“A remarkable and unusual conference took place in St. Ignatius’ Hall, Richmond, on Sunday evening, November 26, when two Catholic organisations—one of employers, business and professional men; the other of workers—met in a combined session to affirm their loyalty to the Church’s programme of Social Justice, and their belief in the possibility of reconstruction through the collaboration of labour and management in Industry and Commerce.”

READ MORE

Towards a Christian Worker Movement? (Australian Cardijn Institute) 


Remembering Mike Bowden

Former Richmond footballer and recent PhD graduate from Yarra Theological Union and the University of Divinity, Mike Bowden, died on Holy Saturday, 11 April, this year, after a long battle with Motor Neurone Disease (MND).

Bowden’s doctoral thesis, entitled Searching Altyerre to Reveal the Cosmic Christ: A contribution to the dialogue between the ancient Arrernte imaginary and Christianity, is now being prepared for publication.

READ MORE

Remembering Mike Bowden (Australian Cardijn Institute) 


Reflection

Finally, we share the following reflection from ACRATH (Australian Catholic Religious against Trafficking in Humans)

Opening Prayer: On April 24, 2013 the eight-storey Rana Plaza building in Bangladesh collapsed killing 1,134 garment workers and injuring more than 2,500 others. In the rubble of the building rescuers found labels for brands of clothing destined for Australia and other countries all around the world.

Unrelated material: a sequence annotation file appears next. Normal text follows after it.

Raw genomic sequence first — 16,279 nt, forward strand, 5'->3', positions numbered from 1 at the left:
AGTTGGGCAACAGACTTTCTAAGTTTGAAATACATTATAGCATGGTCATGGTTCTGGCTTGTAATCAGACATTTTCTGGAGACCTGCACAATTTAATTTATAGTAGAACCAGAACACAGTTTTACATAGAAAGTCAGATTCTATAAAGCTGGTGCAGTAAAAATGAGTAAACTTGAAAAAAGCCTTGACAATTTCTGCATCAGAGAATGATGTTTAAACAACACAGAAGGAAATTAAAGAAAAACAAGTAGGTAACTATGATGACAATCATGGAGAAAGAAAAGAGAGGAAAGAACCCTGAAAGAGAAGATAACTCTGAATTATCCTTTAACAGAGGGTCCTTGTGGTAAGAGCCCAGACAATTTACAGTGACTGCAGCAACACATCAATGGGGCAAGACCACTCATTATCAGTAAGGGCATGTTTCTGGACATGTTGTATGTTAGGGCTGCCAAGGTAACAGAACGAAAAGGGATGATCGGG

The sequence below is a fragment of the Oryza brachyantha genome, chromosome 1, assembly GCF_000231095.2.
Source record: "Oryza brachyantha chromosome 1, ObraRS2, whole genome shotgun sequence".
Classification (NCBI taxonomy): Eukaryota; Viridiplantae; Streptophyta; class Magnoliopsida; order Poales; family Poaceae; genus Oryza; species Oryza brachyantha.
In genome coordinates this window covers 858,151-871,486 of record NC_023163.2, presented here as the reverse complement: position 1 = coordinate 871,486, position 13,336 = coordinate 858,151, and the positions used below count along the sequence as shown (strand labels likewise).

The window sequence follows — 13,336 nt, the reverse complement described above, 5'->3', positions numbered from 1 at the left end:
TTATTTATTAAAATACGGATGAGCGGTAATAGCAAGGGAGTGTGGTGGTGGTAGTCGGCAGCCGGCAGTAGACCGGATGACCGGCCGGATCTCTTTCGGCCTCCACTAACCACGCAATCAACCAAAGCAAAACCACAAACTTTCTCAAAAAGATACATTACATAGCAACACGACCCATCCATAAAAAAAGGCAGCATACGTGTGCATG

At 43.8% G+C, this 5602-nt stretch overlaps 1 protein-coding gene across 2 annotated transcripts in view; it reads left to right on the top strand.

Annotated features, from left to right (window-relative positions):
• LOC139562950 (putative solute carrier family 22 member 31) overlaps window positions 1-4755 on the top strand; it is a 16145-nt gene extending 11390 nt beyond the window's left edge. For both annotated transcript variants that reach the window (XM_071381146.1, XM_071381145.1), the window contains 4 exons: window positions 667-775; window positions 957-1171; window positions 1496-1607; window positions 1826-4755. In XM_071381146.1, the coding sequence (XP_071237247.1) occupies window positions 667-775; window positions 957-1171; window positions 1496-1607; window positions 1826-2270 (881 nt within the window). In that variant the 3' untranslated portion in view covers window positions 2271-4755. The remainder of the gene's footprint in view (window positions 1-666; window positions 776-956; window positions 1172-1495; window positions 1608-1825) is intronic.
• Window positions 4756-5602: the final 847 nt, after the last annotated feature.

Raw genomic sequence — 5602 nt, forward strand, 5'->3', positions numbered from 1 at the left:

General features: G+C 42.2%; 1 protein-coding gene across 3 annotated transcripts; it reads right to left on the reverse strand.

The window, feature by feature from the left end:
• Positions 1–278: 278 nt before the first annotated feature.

At the time Pope Francis denounced as “slave labor” the conditions of the workers caught in this deadly collapse.

Loving God, as we remember the anniversary of this event, we are mindful of these workers and the millions of workers who continue to work in toxic or dangerous conditions today to provide cheap clothing and other goods for us and other consumers.

Response: God of Justice, we remember.

FULL PRAYER

Remembering Workers at Rana Plaza, Bangladesh (ACRATH)

Towards a Christian Worker Movement?

Paul McGuire

Having joined the YCW as a student at age 14 in 1960 and having worked full time for the YCS national office in 1968-9, I have had an interest in the history of both and, from time to time, use Trove to look up some aspect of their history.

I recently found a reference in the index of YCW archives which referred to records dating from 1944 regarding a credit union in Glenhuntly being operated by the National Christian Workers Movement (NCWM).  I had no recollection of this organisation so I turned to Trove.